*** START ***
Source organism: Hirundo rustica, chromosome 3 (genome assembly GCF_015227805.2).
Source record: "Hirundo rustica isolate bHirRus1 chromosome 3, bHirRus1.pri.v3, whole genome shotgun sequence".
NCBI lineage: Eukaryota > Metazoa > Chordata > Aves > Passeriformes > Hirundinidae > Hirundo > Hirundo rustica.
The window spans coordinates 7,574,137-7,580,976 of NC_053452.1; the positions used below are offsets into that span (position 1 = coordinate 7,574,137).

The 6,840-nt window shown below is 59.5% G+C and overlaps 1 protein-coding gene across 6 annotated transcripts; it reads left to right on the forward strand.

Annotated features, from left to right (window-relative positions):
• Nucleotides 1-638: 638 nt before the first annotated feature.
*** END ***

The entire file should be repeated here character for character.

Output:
Source organism: Hirundo rustica, chromosome 3 (genome assembly GCF_015227805.2).
Source record: "Hirundo rustica isolate bHirRus1 chromosome 3, bHirRus1.pri.v3, whole genome shotgun sequence".
NCBI lineage: Eukaryota > Metazoa > Chordata > Aves > Passeriformes > Hirundinidae > Hirundo > Hirundo rustica.
The window spans coordinates 7,574,137-7,580,976 of NC_053452.1; the positions used below are offsets into that span (position 1 = coordinate 7,574,137).

The 6,840-nt window shown below is 59.5% G+C and overlaps 1 protein-coding gene across 6 annotated transcripts; it reads left to right on the forward strand.

Annotated features, from left to right (window-relative positions):
• Nucleotides 1-638: 638 nt before the first annotated feature.